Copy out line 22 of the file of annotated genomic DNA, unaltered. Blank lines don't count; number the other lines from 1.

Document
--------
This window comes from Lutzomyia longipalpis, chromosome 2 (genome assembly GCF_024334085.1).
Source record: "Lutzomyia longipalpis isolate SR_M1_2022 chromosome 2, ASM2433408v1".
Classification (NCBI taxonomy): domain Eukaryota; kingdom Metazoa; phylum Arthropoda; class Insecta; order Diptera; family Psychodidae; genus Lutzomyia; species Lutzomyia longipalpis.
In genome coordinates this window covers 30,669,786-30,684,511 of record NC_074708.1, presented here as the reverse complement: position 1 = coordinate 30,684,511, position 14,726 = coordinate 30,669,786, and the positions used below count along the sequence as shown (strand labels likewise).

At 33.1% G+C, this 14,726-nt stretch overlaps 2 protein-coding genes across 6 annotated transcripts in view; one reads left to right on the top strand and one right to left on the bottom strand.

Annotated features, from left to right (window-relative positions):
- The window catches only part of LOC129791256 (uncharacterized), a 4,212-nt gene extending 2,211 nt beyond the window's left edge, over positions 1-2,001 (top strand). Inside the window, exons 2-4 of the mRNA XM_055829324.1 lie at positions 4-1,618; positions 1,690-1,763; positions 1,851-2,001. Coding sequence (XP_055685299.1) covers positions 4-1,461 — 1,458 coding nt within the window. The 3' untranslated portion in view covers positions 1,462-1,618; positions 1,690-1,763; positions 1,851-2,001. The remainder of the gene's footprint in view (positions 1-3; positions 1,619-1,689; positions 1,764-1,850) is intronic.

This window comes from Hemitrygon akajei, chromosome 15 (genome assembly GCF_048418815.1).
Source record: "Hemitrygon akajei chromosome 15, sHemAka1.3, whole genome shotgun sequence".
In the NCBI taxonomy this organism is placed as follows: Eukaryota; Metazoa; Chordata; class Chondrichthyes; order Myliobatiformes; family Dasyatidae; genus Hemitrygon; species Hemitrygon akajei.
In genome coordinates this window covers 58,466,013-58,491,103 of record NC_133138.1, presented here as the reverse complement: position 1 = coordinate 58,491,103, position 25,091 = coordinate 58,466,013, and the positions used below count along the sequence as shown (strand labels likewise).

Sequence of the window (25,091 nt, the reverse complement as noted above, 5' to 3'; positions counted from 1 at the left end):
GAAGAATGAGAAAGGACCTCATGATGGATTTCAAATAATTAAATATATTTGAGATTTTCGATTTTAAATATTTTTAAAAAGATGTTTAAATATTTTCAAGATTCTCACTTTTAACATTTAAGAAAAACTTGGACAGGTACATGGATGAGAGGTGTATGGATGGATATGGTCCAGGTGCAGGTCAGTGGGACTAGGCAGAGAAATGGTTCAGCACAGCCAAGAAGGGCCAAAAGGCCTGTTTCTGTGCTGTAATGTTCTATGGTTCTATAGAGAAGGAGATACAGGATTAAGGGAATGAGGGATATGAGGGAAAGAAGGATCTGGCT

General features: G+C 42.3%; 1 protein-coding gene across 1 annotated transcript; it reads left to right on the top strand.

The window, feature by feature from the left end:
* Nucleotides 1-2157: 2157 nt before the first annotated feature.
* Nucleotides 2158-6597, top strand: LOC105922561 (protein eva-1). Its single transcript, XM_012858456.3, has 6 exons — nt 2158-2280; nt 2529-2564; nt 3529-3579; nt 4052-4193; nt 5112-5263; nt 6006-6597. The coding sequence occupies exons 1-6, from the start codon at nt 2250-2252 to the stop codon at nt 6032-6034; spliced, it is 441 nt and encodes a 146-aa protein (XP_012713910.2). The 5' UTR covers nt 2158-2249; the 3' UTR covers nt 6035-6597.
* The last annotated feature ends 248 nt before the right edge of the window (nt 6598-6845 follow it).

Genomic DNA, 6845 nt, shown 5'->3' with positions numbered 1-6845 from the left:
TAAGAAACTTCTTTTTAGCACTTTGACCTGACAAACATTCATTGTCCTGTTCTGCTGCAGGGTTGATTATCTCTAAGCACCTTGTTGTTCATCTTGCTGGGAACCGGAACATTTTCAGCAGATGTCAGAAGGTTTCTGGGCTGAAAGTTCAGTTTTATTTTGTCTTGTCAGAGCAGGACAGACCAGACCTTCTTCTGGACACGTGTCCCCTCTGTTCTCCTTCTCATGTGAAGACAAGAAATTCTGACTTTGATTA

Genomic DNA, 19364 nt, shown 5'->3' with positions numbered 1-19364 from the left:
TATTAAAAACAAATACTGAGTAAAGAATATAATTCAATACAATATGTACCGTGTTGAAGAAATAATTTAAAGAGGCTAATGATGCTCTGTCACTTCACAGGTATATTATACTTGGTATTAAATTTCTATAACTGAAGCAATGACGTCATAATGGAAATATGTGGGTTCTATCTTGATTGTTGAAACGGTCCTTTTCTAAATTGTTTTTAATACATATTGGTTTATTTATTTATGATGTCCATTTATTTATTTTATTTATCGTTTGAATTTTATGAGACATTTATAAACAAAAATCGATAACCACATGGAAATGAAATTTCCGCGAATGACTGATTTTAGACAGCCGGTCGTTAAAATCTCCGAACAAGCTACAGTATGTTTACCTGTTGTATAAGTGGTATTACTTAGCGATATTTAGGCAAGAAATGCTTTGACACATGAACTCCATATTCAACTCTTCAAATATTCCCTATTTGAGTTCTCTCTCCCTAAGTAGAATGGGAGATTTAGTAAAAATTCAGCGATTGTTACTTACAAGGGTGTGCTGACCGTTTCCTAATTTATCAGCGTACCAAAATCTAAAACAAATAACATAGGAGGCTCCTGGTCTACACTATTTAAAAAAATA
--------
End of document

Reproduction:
TATTAAAAACAAATACTGAGTAAAGAATATAATTCAATACAATATGTACCGTGTTGAAGAAATAATTTAAAGAGGCTAATGATGCTCTGTCACTTCACAGGTATATTATACTTGGTATTAAATTTCTATAACTGAAGCAATGACGTCATAATGGAAATATGTGGGTTCTATCTTGATTGTTGAAACGGTCCTTTTCTAAATTGTTTTTAATACATATTGGTTTATTTATTTATGATGTCCATTTATTTATTTTATTTATCGTTTGAATTTTATGAGACATTTATAAACAAAAATCGATAACCACATGGAAATGAAATTTCCGCGAATGACTGATTTTAGACAGCCGGTCGTTAAAATCTCCGAACAAGCTACAGTATGTTTACCTGTTGTATAAGTGGTATTACTTAGCGATATTTAGGCAAGAAATGCTTTGACACATGAACTCCATATTCAACTCTTCAAATATTCCCTATTTGAGTTCTCTCTCCCTAAGTAGAATGGGAGATTTAGTAAAAATTCAGCGATTGTTACTTACAAGGGTGTGCTGACCGTTTCCTAATTTATCAGCGTACCAAAATCTAAAACAAATAACATAGGAGGCTCCTGGTCTACACTATTTAAAAAAATA